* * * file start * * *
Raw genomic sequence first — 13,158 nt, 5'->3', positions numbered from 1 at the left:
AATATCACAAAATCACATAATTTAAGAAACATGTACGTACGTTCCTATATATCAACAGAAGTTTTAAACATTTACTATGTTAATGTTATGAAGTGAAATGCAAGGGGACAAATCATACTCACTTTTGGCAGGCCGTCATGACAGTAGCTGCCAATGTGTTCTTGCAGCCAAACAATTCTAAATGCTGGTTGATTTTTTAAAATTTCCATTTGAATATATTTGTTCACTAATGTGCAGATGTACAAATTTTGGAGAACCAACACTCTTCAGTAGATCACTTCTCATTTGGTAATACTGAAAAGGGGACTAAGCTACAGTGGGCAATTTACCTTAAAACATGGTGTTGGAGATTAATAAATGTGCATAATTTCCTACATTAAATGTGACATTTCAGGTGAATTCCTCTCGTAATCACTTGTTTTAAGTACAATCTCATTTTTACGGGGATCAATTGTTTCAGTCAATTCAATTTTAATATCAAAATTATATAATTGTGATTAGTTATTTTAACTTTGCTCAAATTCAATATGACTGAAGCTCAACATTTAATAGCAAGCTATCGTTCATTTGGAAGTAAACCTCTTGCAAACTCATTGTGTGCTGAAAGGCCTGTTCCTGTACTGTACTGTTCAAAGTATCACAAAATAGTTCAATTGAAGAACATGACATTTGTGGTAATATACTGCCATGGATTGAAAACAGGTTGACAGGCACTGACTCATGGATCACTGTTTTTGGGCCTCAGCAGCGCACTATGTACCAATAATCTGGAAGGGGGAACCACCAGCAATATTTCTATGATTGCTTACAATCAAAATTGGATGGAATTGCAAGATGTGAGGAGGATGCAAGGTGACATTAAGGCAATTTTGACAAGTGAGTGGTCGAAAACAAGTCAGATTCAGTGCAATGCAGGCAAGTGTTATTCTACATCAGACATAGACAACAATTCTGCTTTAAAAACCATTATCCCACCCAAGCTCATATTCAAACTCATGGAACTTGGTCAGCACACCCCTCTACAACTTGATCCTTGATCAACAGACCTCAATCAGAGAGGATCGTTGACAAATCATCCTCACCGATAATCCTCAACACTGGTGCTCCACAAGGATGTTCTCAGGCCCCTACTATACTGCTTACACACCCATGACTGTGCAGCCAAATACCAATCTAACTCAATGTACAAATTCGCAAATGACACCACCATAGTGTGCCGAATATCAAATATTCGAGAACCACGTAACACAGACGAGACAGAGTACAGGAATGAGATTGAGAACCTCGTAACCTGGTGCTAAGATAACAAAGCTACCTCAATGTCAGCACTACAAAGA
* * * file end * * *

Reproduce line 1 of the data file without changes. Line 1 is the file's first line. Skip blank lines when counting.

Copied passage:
Raw genomic sequence first — 13,158 nt, 5'->3', positions numbered from 1 at the left: